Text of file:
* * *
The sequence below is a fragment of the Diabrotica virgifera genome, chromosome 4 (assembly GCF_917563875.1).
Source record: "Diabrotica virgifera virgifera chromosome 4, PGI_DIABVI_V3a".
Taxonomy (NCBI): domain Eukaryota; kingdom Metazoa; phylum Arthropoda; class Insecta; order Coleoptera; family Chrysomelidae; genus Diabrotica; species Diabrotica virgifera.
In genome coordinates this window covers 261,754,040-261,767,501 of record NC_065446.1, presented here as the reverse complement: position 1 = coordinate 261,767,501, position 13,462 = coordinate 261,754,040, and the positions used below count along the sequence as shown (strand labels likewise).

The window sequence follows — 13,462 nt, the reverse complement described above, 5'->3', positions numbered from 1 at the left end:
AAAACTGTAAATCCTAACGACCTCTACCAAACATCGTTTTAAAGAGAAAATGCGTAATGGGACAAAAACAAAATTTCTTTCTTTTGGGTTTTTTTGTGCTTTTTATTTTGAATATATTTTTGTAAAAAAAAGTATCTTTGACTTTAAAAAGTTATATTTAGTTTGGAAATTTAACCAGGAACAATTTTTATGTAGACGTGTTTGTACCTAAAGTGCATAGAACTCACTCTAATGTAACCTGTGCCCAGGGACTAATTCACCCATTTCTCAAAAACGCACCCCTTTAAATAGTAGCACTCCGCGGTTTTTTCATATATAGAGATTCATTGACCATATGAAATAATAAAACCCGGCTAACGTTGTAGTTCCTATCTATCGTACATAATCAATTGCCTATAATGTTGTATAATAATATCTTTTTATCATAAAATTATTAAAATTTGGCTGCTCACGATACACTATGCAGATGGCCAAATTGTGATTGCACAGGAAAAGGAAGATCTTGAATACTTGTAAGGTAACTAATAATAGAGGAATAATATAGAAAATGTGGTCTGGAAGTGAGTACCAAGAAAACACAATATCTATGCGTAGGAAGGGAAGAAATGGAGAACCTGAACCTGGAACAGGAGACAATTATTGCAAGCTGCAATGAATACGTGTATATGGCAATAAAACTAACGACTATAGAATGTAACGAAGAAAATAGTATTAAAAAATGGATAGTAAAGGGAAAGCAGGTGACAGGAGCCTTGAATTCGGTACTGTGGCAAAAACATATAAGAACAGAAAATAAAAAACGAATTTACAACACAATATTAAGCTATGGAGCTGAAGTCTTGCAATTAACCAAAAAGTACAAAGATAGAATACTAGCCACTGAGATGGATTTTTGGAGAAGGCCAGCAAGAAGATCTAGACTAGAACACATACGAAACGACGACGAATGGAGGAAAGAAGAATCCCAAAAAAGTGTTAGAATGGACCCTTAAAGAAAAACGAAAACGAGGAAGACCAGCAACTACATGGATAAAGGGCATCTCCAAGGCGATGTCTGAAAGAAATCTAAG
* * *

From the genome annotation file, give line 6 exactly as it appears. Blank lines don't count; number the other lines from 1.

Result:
AAAACTGTAAATCCTAACGACCTCTACCAAACATCGTTTTAAAGAGAAAATGCGTAATGGGACAAAAACAAAATTTCTTTCTTTTGGGTTTTTTTGTGCTTTTTATTTTGAATATATTTTTGTAAAAAAAAGTATCTTTGACTTTAAAAAGTTATATTTAGTTTGGAAATTTAACCAGGAACAATTTTTATGTAGACGTGTTTGTACCTAAAGTGCATAGAACTCACTCTAATGTAACCTGTGCCCAGGGACTAATTCACCCATTTCTCAAAAACGCACCCCTTTAAATAGTAGCACTCCGCGGTTTTTTCATATATAGAGATTCATTGACCATATGAAATAATAAAACCCGGCTAACGTTGTAGTTCCTATCTATCGTACATAATCAATTGCCTATAATGTTGTATAATAATATCTTTTTATCATAAAATTATTAAAATTTGGCTGCTCACGATACACTATGCAGATGGCCAAATTGTGATTGCACAGGAAAAGGAAGATCTTGAATACTTGTAAGGTAACTAATAATAGAGGAATAATATAGAAAATGTGGTCTGGAAGTGAGTACCAAGAAAACACAATATCTATGCGTAGGAAGGGAAGAAATGGAGAACCTGAACCTGGAACAGGAGACAATTATTGCAAGCTGCAATGAATACGTGTATATGGCAATAAAACTAACGACTATAGAATGTAACGAAGAAAATAGTATTAAAAAATGGATAGTAAAGGGAAAGCAGGTGACAGGAGCCTTGAATTCGGTACTGTGGCAAAAACATATAAGAACAGAAAATAAAAAACGAATTTACAACACAATATTAAGCTATGGAGCTGAAGTCTTGCAATTAACCAAAAAGTACAAAGATAGAATACTAGCCACTGAGATGGATTTTTGGAGAAGGCCAGCAAGAAGATCTAGACTAGAACACATACGAAACGACGACGAATGGAGGAAAGAAGAATCCCAAAAAAGTGTTAGAATGGACCCTTAAAGAAAAACGAAAACGAGGAAGACCAGCAACTACATGGATAAAGGGCATCTCCAAGGCGATGTCTGAAAGAAATCTAAG